Minisink Valley Middle School’s ongoing character education programming continued with a Jan. 27 presentation to sixth-graders on Internet safety and cyberbullying.
Alexa Benincasa, representing the New York State Department of Criminal Justice in Albany, spoke to students about how to be online and be safe while having fun.
Students definitely know about many social media networks
A show of hands revealed just about every student in the auditorium was more than savvy about using Snapchat, Instagram, YouTube and latest — TikTok, a social network where users share videos covering a wide range of categories, from lip syncing to comedic skits to viral challenges.
That’s in addition to online video game usage, but not necessarily Facebook, which tends to be used by older people.
Ms. Benincasa stressed using them required students to be knowledgeable about safeguards, the need to make the right choices and always being responsible while online.
“Something you post or do online will affect you in the future,” she cautioned students.
‘Privacy is not guaranteed online.’
Ms. Benincasa reminded students about the importance of not giving out names, addresses or any information about one’s family; not sharing passwords or posting photos of one’s self without parental permission; not talking to strangers online; and if anyone online makes them feel uncomfortable, stopping it and immediately telling an adult.
“Privacy is not guaranteed online,” she said, encouraging students to have a different password for each of their accounts and don’t share passwords with friends; use privacy settings; remember who one “friends;” limit access to location; and don’t share the personal information of others.
She offered specific tips to safeguard privacy on Snapchat and/or Instagram, including: don’t add unknown people as followers; keep locations in “ghost mode;” use privacy settings; be honest about one’s age; block anyone who sends inappropriate messages; control comments to be seen/read; and report any bullying or harassment.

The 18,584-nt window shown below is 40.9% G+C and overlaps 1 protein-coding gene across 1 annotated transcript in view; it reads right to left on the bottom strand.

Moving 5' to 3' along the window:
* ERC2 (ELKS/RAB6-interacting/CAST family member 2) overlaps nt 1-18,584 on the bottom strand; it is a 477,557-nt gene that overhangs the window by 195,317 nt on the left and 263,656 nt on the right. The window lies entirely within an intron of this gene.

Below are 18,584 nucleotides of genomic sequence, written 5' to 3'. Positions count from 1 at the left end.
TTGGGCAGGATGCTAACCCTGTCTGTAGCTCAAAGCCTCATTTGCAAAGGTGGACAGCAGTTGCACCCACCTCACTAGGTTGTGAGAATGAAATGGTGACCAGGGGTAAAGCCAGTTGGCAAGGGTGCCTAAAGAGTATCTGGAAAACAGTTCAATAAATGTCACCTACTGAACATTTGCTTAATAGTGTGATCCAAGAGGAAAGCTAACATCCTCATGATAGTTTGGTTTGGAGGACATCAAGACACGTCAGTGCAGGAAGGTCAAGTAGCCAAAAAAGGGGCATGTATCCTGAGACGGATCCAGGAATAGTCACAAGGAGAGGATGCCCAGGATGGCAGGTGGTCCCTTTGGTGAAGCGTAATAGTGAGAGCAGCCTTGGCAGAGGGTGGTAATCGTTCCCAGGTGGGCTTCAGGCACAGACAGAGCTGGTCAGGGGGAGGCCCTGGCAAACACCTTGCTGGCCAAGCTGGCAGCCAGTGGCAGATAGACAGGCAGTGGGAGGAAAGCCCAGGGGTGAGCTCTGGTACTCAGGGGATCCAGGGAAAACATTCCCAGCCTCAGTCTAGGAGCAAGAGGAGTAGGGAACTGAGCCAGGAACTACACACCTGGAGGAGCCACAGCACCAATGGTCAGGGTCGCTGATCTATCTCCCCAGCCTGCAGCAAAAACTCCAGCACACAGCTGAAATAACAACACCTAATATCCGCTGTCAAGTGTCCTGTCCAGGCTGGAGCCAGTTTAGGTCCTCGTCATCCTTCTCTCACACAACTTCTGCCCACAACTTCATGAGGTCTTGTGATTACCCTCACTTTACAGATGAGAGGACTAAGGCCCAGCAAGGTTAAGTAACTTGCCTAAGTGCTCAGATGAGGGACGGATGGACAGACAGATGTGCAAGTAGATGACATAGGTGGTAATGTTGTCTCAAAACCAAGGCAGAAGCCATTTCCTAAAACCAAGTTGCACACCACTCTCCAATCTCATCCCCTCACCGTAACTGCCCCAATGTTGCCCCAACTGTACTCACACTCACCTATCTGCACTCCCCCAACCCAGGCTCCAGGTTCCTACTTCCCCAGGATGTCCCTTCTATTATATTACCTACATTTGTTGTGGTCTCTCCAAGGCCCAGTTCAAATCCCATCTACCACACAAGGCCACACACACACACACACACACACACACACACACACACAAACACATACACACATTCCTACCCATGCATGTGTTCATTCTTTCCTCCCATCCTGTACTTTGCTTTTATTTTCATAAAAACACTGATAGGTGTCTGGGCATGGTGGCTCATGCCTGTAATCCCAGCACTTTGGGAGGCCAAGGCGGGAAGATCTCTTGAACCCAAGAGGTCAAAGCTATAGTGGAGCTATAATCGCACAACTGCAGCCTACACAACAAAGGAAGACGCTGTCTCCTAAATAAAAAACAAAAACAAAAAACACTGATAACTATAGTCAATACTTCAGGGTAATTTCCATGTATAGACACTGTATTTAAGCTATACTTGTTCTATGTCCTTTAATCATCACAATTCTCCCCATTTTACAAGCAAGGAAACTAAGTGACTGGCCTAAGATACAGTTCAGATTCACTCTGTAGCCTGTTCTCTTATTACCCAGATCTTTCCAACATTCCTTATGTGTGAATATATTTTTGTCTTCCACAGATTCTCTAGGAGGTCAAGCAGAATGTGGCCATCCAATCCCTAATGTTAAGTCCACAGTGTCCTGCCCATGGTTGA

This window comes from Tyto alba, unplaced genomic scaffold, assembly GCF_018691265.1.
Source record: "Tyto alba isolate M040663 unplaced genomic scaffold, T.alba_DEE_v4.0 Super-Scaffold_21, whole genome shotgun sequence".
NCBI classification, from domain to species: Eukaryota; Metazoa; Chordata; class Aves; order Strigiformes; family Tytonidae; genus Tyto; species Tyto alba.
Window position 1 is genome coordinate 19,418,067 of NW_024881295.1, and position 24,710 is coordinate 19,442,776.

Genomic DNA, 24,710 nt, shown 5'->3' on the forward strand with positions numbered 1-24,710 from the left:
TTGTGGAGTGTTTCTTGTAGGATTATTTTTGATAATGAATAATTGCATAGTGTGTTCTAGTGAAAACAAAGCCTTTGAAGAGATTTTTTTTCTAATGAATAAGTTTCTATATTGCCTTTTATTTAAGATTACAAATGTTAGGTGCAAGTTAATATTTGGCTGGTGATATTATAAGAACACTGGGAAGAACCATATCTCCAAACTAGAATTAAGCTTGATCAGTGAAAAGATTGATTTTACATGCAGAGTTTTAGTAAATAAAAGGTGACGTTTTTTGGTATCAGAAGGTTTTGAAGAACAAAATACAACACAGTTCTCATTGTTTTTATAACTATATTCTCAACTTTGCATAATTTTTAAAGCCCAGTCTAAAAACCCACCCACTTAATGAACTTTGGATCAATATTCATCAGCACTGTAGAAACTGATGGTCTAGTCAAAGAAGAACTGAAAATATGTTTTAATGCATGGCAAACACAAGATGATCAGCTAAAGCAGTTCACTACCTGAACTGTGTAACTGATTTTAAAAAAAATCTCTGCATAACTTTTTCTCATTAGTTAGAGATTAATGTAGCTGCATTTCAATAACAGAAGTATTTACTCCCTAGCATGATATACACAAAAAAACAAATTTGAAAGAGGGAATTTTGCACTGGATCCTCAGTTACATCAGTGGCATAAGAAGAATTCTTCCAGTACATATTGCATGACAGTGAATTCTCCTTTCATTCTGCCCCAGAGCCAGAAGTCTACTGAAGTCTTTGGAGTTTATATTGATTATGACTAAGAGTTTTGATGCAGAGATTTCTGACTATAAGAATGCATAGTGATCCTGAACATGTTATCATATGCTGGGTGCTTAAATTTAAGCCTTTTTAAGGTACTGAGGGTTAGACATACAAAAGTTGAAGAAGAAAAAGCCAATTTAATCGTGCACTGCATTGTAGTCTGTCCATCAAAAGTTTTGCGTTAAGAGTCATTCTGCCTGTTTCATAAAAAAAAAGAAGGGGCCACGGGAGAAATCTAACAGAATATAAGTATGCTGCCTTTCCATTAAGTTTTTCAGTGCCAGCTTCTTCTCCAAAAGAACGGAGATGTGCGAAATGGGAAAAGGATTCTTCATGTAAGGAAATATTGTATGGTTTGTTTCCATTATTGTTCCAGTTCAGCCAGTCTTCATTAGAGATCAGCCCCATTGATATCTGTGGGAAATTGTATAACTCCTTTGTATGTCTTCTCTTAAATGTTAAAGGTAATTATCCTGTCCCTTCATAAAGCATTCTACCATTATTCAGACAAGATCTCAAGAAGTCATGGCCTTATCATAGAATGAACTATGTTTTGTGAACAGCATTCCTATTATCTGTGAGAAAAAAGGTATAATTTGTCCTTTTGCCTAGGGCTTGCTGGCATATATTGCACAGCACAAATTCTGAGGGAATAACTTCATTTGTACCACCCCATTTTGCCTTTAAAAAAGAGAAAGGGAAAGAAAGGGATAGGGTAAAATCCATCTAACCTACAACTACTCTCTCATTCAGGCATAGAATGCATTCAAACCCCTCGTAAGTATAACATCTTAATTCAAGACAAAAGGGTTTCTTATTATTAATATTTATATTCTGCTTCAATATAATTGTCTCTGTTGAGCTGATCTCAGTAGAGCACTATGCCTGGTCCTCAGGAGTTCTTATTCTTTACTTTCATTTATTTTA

Stay away from any risky behaviors
Ms. Benincasa warned students about risky behaviors: Don’t send mean, hurtful or rude messages; don’t share photos online or via text messaging; and don’t talk about inappropriate or adult subjects with strangers. She stressed doing so could possibly have negative, long-term consequences college or work, and cause short-term issues in school or with the law.
She asked them to consider: “Would the adults in my life think this is appropriate?”
‘If you see something, say something.’
Ms. Benincasa also spoke about the negative consequences of cyberbullying, and how students may be able to tell of another student is being subjected to it.
“If you see something, say something,” she said. “Don’t participate just to fit in. Stand up for the victim and report the cyberbullying. Keep critical comments to yourself. Don’t forward rumors or embarrassing photos. Don’t comment on insulting or harassing posts. Treat others with respect.”
Principal Michael Larsen encouraged students to give serious thought about the information presented.
“Take the material and reflect on it,” he said. “We want you to make good choices.”